Alex Palou

With an appreciation for the past and an eye toward the future, NTT is partnering with Penske Entertainment to expand the fan experience for NTT INDYCAR SERIES fans at home and while at Indianapolis Motor Speedway this May.

This year, NTT is providing race fans with data-driven predictions, such as the best overtake opportunities, head-to-head battles or upcoming pit stop strategies, that will be displayed on INDYCAR social media channels during the 106th Indianapolis 500 presented by Gainbridge on Sunday, May 29.

This data will offer race fans a perspective of the NTT INDYCAR SERIES they’ve never had access to before and gives them more information that adds to the overall experience, thanks to NTT’s Smart Solutions information.

The numbers are impressive: There are 140 sensors spread around each of the 33 cars entered in the 106th Running of the Indianapolis 500 presented by Gainbridge. These sensors produce millions of data points.

How it happens is even more impressive: With this data, NTT creates a digital twin for every race car that uses historical data to mirror the car to make real-time predictions. NTT also is using millions more data points from prior seasons and the first five races of the year to create the most accurate and accommodating experience possible.

“The most exciting aspect of this partnership is what we're doing with all the data,” said Eric Clark, chief digital officer, NTT Data Services. “When we start crunching that data, we can do a lot. Not only is that interesting for the diehard fans that really know what all this data means, but we can start doing predictions and analysis for the newer fans, bring more people into it and help them understand how to how to make sense of that data and make it more interesting and more engaging.”

Additionally, NTT is transforming the 113-year-old Indianapolis Motor Speedway into a smart venue by improving visibility of all aspects of the nearly 1,000-acre facility so that operations and security teams can understand what is happening at different areas of the racetrack faster than ever.

This allows Speedway staff to respond quicker to congestion problems at a certain gate or vehicle flow in a certain area and alleviate issues to allow for a better fan experience. Plus, NTT’s Smart Solutions will update the IMS App every 30 seconds with wait time information at each gate to allow race fans smoother entry into the facility.

This technology was born in Las Vegas in 2018 when NTT partnered with the city to help enhance public safety. Since then, it has been applied in the public sector, healthcare, manufacturing, retail and now sports.

“It's multiple industries that have spawned based on a kernel of technology,” said Bennett Indart, vice president SMART world solutions at NTT. “It's an enabling technology. I always talk about what's the business reason for doing this, and there has to be some sort of a use case. In this case, it's the fan experience, as well as safety and security and situational awareness.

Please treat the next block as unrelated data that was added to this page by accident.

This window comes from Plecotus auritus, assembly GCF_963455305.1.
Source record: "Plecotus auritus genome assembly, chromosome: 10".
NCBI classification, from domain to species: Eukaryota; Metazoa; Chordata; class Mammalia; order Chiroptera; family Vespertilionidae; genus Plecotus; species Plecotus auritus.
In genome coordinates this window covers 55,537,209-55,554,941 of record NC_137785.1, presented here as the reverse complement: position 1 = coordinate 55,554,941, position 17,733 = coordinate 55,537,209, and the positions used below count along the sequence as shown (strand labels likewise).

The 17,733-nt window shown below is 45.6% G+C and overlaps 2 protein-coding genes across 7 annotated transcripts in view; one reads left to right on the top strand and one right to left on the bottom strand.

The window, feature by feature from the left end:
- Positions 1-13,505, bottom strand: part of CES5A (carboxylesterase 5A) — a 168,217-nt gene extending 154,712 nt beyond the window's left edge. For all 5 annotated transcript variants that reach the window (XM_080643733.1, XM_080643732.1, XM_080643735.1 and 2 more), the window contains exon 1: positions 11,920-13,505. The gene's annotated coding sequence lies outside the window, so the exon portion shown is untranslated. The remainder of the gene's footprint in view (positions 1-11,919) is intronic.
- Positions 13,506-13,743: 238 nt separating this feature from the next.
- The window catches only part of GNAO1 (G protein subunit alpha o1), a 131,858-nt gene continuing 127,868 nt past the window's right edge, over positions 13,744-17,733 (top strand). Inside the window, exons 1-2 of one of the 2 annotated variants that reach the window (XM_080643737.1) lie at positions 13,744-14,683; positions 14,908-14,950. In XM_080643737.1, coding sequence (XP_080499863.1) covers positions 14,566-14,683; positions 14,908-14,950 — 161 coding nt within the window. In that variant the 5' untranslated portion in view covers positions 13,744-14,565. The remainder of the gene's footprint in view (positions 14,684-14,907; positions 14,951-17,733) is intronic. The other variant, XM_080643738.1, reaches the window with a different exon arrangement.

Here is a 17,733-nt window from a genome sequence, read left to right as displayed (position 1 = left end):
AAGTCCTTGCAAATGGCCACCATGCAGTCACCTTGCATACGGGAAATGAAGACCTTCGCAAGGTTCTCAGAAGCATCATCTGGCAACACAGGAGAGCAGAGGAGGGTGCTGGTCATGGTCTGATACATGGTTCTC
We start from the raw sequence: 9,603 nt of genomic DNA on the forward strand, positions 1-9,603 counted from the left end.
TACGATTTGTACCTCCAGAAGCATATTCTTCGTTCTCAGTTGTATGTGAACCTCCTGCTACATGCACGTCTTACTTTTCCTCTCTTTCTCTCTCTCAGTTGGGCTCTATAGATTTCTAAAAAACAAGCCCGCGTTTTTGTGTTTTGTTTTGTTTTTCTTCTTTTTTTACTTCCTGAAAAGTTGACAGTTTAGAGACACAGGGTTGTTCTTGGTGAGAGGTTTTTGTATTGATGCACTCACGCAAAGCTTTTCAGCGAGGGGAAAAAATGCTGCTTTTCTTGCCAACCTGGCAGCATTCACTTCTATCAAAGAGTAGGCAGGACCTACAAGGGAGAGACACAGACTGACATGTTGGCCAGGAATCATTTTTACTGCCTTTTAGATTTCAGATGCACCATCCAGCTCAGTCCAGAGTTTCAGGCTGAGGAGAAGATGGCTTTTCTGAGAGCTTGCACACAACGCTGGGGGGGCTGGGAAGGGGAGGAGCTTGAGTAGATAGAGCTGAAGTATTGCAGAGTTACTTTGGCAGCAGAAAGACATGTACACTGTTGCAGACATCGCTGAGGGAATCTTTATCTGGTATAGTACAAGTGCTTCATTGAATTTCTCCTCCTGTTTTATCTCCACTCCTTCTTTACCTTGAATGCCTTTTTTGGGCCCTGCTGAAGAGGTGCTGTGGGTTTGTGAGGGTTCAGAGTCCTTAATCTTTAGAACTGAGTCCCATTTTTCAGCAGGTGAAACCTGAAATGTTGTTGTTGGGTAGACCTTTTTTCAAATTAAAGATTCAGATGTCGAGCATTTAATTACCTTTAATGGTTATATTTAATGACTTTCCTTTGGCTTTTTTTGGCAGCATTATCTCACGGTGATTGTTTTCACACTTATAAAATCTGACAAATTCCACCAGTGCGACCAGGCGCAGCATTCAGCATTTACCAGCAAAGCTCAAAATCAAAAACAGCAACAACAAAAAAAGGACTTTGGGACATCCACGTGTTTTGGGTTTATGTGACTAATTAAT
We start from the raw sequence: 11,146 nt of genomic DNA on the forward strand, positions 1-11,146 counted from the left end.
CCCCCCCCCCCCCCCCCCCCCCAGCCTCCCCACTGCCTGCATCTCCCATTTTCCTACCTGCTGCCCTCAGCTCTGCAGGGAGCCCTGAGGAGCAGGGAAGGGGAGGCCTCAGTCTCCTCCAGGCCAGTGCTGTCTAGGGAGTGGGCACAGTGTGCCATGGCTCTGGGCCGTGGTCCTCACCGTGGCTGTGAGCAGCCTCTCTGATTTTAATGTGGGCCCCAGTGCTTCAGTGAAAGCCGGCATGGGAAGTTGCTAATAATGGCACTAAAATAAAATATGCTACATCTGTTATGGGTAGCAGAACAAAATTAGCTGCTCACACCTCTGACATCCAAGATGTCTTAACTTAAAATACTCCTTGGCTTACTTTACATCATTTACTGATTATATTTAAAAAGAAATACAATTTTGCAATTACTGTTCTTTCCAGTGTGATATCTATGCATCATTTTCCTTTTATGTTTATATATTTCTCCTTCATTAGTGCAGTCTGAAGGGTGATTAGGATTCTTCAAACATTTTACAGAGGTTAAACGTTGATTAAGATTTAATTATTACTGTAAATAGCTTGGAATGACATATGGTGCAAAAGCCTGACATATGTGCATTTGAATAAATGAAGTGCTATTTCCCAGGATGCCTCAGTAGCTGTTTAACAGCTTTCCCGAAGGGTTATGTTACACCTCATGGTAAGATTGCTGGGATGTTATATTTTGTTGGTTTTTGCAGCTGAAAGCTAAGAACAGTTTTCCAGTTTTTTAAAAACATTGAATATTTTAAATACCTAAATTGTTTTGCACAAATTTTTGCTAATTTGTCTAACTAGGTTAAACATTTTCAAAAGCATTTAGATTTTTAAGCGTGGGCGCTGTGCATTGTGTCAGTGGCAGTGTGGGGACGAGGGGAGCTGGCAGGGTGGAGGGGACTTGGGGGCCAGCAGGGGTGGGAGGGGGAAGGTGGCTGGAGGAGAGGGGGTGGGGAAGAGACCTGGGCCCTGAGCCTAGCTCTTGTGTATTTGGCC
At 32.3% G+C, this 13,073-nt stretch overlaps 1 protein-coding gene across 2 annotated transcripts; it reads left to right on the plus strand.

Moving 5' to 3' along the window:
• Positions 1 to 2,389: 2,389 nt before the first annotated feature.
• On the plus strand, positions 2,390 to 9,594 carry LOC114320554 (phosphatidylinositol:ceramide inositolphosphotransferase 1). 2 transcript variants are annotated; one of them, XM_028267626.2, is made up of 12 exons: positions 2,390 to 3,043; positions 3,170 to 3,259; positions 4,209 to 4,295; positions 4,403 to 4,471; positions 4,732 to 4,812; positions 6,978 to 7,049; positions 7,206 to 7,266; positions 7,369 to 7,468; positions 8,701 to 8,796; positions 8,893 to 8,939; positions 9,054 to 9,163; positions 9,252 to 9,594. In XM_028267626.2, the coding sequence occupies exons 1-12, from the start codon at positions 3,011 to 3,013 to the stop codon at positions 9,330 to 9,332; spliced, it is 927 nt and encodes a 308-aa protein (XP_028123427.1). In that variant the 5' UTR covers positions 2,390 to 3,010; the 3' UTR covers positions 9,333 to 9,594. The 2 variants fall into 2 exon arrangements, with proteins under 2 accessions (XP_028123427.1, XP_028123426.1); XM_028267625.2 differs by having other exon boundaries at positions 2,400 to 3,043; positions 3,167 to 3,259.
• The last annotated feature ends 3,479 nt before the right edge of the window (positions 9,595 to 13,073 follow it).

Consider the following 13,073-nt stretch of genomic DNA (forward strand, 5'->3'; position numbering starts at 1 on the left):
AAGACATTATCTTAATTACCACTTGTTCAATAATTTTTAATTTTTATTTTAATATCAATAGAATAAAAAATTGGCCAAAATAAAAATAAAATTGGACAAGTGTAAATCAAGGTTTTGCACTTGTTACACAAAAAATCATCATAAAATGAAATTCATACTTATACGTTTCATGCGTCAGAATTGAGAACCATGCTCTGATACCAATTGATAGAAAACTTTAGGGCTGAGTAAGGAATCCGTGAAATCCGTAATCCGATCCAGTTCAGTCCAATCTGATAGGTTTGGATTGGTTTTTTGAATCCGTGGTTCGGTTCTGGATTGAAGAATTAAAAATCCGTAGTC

“To me, it's not about the technology. It's always about what's your problem you're trying to solve and how can we help enable it?”

While the business applications of NTT and its Smart Solutions technology for North America’s premier open-wheel series and the Racing Capital of the World are immense, it means more to NTT that its product is helping race fans have a better experience while in a safer venue.

“We've never wanted to be just a logo on the series, right?” said Margo Cooke, vice president of brand, creative, events and sponsorships at NTT Data Services. “We've always wanted the NTT INDYCAR SERIES to be about building those brands together and leveraging technology to do it.”

The Fortune Global 100 company also takes pride in helping the NTT INDYCAR SERIES build off its well-established and renowned technological foundation.

Since IMS was founded in 1909 and the first Indianapolis 500 was held in 1911, this series and this race always have been about developing and improving technology. Be it the first use of a rear-view mirror in 1911, the first 200-mph lap in 1977 or the introduction of the SAFER Barrier in 2002, technology always has led INDYCAR SERIES racing.

This is just another step in that 113-year-old goal. But this time, its direct impact is on the race fans and not the competition.

“This is about helping further the history of the INDYCAR SERIES,” Clark said. “If you think about it, data is becoming bigger and bigger in sports. Well, you think about where we are with technology and data in the NTT INDYCAR SERIES, we're just at the cusp of that right now. We're using it to make it more engaging and more interesting.”